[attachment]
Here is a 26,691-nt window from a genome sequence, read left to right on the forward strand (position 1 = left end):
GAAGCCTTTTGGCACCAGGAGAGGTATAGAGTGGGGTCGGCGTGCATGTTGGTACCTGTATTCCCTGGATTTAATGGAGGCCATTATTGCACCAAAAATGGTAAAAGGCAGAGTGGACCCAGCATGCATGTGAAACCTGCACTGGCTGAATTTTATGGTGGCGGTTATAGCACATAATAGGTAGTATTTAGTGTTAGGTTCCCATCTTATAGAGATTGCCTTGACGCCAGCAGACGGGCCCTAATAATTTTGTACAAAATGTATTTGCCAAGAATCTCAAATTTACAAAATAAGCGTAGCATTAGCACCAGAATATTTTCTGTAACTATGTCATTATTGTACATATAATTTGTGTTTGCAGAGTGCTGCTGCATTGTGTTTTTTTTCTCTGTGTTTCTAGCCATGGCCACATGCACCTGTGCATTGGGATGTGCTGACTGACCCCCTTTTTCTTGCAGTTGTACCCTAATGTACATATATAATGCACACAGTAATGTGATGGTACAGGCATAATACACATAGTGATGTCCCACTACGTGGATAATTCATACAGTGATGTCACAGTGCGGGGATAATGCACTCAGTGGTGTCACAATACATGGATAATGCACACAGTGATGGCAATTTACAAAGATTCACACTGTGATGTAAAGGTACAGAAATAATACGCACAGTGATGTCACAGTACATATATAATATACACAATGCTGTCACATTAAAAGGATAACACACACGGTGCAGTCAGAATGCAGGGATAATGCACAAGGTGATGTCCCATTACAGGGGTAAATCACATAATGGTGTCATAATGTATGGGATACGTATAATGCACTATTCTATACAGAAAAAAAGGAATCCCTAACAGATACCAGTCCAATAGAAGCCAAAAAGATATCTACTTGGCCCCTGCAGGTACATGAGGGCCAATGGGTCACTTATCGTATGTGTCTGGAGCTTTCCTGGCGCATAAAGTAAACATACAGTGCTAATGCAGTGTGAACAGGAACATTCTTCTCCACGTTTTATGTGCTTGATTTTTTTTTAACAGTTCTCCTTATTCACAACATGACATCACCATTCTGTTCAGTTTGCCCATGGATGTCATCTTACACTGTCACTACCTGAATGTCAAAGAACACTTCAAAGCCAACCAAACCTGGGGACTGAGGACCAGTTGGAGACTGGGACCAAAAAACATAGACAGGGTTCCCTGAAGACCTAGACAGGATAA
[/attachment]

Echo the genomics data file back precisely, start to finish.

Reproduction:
Here is a 26,691-nt window from a genome sequence, read left to right on the forward strand (position 1 = left end):
GAAGCCTTTTGGCACCAGGAGAGGTATAGAGTGGGGTCGGCGTGCATGTTGGTACCTGTATTCCCTGGATTTAATGGAGGCCATTATTGCACCAAAAATGGTAAAAGGCAGAGTGGACCCAGCATGCATGTGAAACCTGCACTGGCTGAATTTTATGGTGGCGGTTATAGCACATAATAGGTAGTATTTAGTGTTAGGTTCCCATCTTATAGAGATTGCCTTGACGCCAGCAGACGGGCCCTAATAATTTTGTACAAAATGTATTTGCCAAGAATCTCAAATTTACAAAATAAGCGTAGCATTAGCACCAGAATATTTTCTGTAACTATGTCATTATTGTACATATAATTTGTGTTTGCAGAGTGCTGCTGCATTGTGTTTTTTTTCTCTGTGTTTCTAGCCATGGCCACATGCACCTGTGCATTGGGATGTGCTGACTGACCCCCTTTTTCTTGCAGTTGTACCCTAATGTACATATATAATGCACACAGTAATGTGATGGTACAGGCATAATACACATAGTGATGTCCCACTACGTGGATAATTCATACAGTGATGTCACAGTGCGGGGATAATGCACTCAGTGGTGTCACAATACATGGATAATGCACACAGTGATGGCAATTTACAAAGATTCACACTGTGATGTAAAGGTACAGAAATAATACGCACAGTGATGTCACAGTACATATATAATATACACAATGCTGTCACATTAAAAGGATAACACACACGGTGCAGTCAGAATGCAGGGATAATGCACAAGGTGATGTCCCATTACAGGGGTAAATCACATAATGGTGTCATAATGTATGGGATACGTATAATGCACTATTCTATACAGAAAAAAAGGAATCCCTAACAGATACCAGTCCAATAGAAGCCAAAAAGATATCTACTTGGCCCCTGCAGGTACATGAGGGCCAATGGGTCACTTATCGTATGTGTCTGGAGCTTTCCTGGCGCATAAAGTAAACATACAGTGCTAATGCAGTGTGAACAGGAACATTCTTCTCCACGTTTTATGTGCTTGATTTTTTTTTAACAGTTCTCCTTATTCACAACATGACATCACCATTCTGTTCAGTTTGCCCATGGATGTCATCTTACACTGTCACTACCTGAATGTCAAAGAACACTTCAAAGCCAACCAAACCTGGGGACTGAGGACCAGTTGGAGACTGGGACCAAAAAACATAGACAGGGTTCCCTGAAGACCTAGACAGGATAA